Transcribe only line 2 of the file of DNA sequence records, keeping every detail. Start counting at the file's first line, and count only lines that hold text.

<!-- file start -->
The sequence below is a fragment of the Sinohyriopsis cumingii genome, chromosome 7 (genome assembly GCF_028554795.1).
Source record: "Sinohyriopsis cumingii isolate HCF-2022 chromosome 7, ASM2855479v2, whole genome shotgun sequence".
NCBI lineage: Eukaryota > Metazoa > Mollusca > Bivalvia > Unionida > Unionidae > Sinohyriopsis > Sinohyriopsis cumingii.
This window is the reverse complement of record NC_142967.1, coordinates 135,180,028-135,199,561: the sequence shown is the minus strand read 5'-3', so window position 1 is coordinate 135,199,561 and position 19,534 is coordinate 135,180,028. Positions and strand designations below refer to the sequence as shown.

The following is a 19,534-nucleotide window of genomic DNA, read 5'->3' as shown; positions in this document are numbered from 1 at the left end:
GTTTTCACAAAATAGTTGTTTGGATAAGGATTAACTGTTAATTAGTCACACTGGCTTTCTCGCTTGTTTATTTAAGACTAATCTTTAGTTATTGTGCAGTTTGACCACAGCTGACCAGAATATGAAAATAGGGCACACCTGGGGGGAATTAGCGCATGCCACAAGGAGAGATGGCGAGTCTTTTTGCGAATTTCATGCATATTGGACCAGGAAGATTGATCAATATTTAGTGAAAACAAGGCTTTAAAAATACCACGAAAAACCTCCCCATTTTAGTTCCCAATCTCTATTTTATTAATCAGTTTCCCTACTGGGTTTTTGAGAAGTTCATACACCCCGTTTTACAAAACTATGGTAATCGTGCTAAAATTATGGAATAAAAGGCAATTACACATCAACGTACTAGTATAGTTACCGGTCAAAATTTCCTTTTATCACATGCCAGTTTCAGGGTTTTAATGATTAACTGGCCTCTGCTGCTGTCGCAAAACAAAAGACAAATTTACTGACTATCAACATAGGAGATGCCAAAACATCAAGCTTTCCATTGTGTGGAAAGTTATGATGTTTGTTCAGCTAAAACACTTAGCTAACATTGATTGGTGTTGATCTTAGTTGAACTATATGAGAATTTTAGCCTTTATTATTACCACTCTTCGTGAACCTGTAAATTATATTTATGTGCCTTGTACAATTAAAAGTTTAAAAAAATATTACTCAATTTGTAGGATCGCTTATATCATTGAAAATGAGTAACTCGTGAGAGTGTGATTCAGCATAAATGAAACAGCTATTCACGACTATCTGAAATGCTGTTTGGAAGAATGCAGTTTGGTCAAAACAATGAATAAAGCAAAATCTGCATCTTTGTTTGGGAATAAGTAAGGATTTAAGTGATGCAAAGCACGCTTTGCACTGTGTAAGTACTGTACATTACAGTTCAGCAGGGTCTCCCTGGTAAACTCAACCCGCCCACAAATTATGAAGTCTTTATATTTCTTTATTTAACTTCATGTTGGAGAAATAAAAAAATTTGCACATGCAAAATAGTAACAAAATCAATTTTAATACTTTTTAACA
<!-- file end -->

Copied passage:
Source record: "Sinohyriopsis cumingii isolate HCF-2022 chromosome 7, ASM2855479v2, whole genome shotgun sequence".